Roulette is honored to stream an intimate concert by acclaimed musician Ned Rothenberg filmed in the downtown Manhattan studio of artists Alain Kirili and Ariane Lopez-Huici. Closed to the public and existing without an audience, the performance creates a unique dialog between Kirili’s sculptures and Rothenberg’s playing.
Ned Rothenberg: alto sax, clarinet, shakuhachi
Alain Kirili: new sculptures
To learn more about this collaboration and the history of Concert without Public, watch Roulette TV’s interview with the artists. WATCH NOW.
Composer/performer Ned Rothenberg has been internationally acclaimed for both his solo and ensemble music, presented for the past 33 years on five continents. He performs primarily on alto saxophone, clarinet, bass clarinet, and the shakuhachi—an endblown Japanese bamboo flute. His solo work utilizes an expanded palette of sonic language, creating a kind of personal idiom all its own. In an ensemble setting, he leads the trio Sync, with Jerome Harris, guitars and Samir Chatterjee, tabla; he works with the Mivos Quartet playing his Quintet for Clarinet and Strings and collaborates around the world with fellow improvisors. Recent recordings include this Quintet, The World of Odd Harmonics, Ryu Nashi (new music for shakuhachi), and Inner Diaspora, all on John Zorn’s Tzadik label, as well as Live at Roulette with Evan Parker, and The Fell Clutch, on Rothenberg’s Animul label.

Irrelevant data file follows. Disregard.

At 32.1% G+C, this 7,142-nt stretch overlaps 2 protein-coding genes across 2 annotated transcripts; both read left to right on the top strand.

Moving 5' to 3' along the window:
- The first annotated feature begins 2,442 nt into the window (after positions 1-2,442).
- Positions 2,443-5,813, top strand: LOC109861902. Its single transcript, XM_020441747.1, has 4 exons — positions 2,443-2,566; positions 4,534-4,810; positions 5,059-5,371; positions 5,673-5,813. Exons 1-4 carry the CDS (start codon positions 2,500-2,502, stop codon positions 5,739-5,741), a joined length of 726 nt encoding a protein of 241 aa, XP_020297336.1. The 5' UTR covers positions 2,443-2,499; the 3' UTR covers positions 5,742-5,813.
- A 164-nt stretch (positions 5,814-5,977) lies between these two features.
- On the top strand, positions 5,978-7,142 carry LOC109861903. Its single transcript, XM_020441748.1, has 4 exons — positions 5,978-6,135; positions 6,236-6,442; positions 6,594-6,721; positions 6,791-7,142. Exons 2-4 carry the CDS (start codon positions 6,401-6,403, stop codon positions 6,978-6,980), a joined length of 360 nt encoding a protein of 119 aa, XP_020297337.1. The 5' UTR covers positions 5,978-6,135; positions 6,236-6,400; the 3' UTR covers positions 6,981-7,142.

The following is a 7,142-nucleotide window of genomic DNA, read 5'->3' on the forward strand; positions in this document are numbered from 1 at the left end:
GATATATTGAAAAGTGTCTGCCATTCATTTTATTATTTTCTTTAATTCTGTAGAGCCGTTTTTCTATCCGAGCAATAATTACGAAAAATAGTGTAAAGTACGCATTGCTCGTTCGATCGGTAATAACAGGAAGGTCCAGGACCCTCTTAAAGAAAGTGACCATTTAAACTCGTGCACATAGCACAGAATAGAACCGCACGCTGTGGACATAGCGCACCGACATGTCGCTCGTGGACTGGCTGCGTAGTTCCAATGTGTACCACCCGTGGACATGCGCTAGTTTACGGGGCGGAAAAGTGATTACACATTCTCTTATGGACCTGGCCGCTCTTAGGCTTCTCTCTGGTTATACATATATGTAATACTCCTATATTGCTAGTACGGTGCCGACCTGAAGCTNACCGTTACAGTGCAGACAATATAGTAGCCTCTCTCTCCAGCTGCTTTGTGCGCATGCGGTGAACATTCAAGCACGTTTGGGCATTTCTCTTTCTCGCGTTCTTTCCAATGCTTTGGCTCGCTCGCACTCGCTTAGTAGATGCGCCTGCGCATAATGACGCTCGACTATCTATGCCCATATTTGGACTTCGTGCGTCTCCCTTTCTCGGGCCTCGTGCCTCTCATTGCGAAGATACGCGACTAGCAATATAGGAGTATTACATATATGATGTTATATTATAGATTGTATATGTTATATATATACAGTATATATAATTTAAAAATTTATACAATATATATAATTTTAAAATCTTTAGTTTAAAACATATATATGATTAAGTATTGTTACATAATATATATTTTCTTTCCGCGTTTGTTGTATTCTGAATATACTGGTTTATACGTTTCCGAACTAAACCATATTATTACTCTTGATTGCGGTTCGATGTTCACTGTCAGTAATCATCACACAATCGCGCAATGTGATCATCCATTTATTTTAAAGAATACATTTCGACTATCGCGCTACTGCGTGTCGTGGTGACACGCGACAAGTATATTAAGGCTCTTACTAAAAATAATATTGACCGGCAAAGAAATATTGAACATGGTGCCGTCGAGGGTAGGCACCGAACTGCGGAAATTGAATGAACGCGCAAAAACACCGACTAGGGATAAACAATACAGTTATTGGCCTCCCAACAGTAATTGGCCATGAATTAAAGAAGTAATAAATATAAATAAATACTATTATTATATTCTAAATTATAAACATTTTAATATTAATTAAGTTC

Alain Kirili is a French American sculptor of verticality and modeling. His work emphasizes an “aesthetics of spontaneity” and seeks its formal unity through the variety of materials he employs in a quest for “organic simplicity.” He has worked on the monumental aspects of sculpture in public spaces (at the campus of the University of Bourgogne in Dijon, in Paris and Grenoble). Alain Kirili was commissioned by the Ministère de la Culture to install the sculpture of the 20th century in the Tuileries in Paris.
Ariane Lopez-Huici work focuses on the human body, transgressing the conventional canon of beauty. Accentuating the shadowy areas of the human adventure, she uses black and white photography with a pronounced grain and deep blacks. Her series Aviva, Dalila, and Holly shows her passion for Rubenesque bodies. Her african series Adama&Omar and Kenekoubo Ogoïre develops her interest for any kind of physical and sensual expression. Her series Rebelles and Triumph deal with a group of voluptuous women asserting their majesty. Her series Priscille, 2009-2010, with an handicapped model, claims in the Rodin’s tradition for the true beauty and personality of the fragmented body. After photographing the naked body for many years, it was an unusual challenge to work with Shani Ha, 2013-2016 and her wearable textile sculptures, Ariane’s most recent work.
Connected to the incredible rich world of the free jazz improvisation, she records in depth many of the most talented musicians, publishing for example the series the flying hands of Cecil Taylor.